George Clinton was born in an outhouse in North Carolina in 1941.
At 13 he persuaded four friends to form a doo-wop band, the Parliaments. Years later Clinton moved the band to Detroit to try to get signed by Motown. But it was too late. The ’60s, with its cacophonous rock ’n’ roll, race riots and psychedelic drugs, had changed Clinton. “One day I put on a sheet and cut my hair in a Mohawk and walked around town,” he said. “I thought if nobody kicks my ass or arrests me, we’re gonna take this craziness to the stage.”
Within a couple of years, Clinton had become a grand funk provocateur. Under his management style of anarchistic humanitarianism, the musicians of his sprawling funk collective have flowed in and out of the bands that Clinton formed, splintered and merged, putting on outrageous shows and recording music that reflected America’s counterculture and black consciousness. Now in his 70s and still touring with the P-Funk All Stars, Clinton’s musical legacy that began in the era of doo-wop is a still a staple of the era of hip hop. Prince once said of Clinton, “They should give that man a government grant for being so funky.”
1. Someone has to be the ringleader. I was always pushing something. I was just a kid when I started our little doo-wop group, the Parliaments because we were all in love with Motown. I’d go into New York City, knocking on doors to try and make the deals. After we got our hit “(I wanna) Testify,” I moved the band out to Detroit because I wanted us to be the Temptations. Years later we had so many people coming and going on different labels with different acts, I got us our own studio and label. Sure it felt like responsibility, but the guys always left it for me to do all the business stuff. Someone’s got to be in control and if you know what you want, it might as well be you.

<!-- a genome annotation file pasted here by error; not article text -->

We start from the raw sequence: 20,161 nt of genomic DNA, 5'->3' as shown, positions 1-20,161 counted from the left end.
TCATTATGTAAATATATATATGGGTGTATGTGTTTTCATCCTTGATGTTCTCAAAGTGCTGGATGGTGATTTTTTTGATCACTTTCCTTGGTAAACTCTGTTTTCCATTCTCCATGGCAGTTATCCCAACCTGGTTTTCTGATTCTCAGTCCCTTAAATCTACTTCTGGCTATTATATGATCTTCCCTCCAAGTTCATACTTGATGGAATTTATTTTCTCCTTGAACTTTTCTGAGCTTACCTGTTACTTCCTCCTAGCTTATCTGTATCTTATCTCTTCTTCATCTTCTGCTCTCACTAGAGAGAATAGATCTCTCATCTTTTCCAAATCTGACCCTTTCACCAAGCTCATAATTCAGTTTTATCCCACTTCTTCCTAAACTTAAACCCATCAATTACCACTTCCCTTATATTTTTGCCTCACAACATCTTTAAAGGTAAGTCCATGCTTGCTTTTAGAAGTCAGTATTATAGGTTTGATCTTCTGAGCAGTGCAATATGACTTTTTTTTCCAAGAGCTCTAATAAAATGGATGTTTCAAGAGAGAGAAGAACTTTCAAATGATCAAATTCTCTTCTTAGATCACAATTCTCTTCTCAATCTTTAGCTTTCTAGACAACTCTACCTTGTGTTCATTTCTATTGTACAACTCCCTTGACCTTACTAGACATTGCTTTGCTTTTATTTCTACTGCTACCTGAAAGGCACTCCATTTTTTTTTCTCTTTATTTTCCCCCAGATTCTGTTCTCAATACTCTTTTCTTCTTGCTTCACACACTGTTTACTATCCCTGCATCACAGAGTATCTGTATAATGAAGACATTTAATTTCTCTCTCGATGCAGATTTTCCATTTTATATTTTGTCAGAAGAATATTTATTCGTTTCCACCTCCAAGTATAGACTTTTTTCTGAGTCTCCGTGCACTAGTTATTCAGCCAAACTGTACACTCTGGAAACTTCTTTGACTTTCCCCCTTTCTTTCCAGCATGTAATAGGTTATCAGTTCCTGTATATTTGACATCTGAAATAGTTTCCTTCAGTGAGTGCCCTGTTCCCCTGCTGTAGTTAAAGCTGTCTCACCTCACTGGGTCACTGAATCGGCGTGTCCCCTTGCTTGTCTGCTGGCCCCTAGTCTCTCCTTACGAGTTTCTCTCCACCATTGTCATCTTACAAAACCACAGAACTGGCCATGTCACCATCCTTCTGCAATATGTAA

2. Grab what you like and bring your own thing. Keep your eye on what’s happening. By the late ’60s, Motown was going pop and that wasn’t right for us. The white boys—Eric Clapton and the Rolling Stones—were playing the hell out of the blues so they were able to own it. We missed out on that. I made sure we weren’t going to miss out on the funk. Funk was the future, We took the discipline of Motown. We took the blues and speeded it up. We added the psychedelic sounds and made it chewy. We took the hard stuff of MC5 and the Stooges, the churchy stuff, the R&B stuff, Jimi Hendrix, James Brown, Eric Clapton, the Beatles—and we were all of them at once. We mixed it all up and called it funk.
3. Free your mind. In the ’60s, acid and the hippies busted things wide open. [But] we were going to deliver our message our way, to the black community. On the records we’d just talk about the shit that was going on—inequality, greed, corporatism, the war taking our babies and drugs turning people’s minds into maggot brains. It’s not that we were into preaching. We were just into having people think. And if the people didn’t want to listen, the music was good enough that they could just bump.